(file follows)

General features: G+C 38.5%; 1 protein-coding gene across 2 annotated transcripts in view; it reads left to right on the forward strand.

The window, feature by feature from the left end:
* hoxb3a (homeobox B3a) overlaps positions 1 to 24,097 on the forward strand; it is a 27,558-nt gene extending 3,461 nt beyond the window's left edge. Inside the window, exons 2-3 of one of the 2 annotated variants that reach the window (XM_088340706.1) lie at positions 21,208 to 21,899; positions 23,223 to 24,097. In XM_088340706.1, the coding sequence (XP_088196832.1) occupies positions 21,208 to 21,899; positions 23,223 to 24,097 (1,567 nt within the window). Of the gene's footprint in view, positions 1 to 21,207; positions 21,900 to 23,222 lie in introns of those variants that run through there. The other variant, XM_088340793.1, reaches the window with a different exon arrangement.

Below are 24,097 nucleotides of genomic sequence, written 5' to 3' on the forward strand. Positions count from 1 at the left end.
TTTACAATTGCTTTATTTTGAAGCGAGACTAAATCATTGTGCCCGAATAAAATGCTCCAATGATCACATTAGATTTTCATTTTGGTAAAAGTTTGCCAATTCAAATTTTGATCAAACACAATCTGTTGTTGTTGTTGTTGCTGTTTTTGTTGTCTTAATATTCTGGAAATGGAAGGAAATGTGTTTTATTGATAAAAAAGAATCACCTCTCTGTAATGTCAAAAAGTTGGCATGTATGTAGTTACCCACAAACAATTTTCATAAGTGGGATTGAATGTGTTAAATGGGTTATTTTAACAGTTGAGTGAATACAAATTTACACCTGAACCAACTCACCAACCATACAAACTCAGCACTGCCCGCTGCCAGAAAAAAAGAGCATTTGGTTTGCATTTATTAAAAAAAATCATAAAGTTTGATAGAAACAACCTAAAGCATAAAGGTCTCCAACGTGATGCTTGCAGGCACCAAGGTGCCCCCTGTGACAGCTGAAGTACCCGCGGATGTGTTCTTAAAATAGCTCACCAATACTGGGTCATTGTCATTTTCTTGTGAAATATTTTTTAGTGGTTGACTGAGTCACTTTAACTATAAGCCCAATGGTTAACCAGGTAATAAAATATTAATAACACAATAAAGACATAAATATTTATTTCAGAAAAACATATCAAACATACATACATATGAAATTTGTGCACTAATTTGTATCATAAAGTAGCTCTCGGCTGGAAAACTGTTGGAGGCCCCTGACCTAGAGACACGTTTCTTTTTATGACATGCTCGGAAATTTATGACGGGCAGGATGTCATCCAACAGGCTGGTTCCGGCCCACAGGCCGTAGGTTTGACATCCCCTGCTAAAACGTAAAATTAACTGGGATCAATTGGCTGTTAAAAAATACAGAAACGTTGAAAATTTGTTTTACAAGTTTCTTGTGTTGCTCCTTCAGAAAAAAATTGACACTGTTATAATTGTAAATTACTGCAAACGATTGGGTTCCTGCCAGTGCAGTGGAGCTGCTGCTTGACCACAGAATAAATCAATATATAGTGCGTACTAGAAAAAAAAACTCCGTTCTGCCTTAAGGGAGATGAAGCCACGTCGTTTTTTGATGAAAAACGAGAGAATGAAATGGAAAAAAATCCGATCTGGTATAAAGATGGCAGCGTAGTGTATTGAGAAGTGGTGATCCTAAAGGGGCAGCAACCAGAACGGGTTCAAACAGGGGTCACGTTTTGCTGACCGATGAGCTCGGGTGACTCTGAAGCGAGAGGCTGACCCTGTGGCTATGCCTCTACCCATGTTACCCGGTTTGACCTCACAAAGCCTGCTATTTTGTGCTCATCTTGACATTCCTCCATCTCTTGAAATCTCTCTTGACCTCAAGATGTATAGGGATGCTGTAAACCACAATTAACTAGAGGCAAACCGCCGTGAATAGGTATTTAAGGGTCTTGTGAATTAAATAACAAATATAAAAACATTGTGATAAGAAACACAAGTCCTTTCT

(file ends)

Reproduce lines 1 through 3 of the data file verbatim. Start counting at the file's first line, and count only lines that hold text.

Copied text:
General features: G+C 38.5%; 1 protein-coding gene across 2 annotated transcripts in view; it reads left to right on the forward strand.

The window, feature by feature from the left end:
* hoxb3a (homeobox B3a) overlaps positions 1 to 24,097 on the forward strand; it is a 27,558-nt gene extending 3,461 nt beyond the window's left edge. Inside the window, exons 2-3 of one of the 2 annotated variants that reach the window (XM_088340706.1) lie at positions 21,208 to 21,899; positions 23,223 to 24,097. In XM_088340706.1, the coding sequence (XP_088196832.1) occupies positions 21,208 to 21,899; positions 23,223 to 24,097 (1,567 nt within the window). Of the gene's footprint in view, positions 1 to 21,207; positions 21,900 to 23,222 lie in introns of those variants that run through there. The other variant, XM_088340793.1, reaches the window with a different exon arrangement.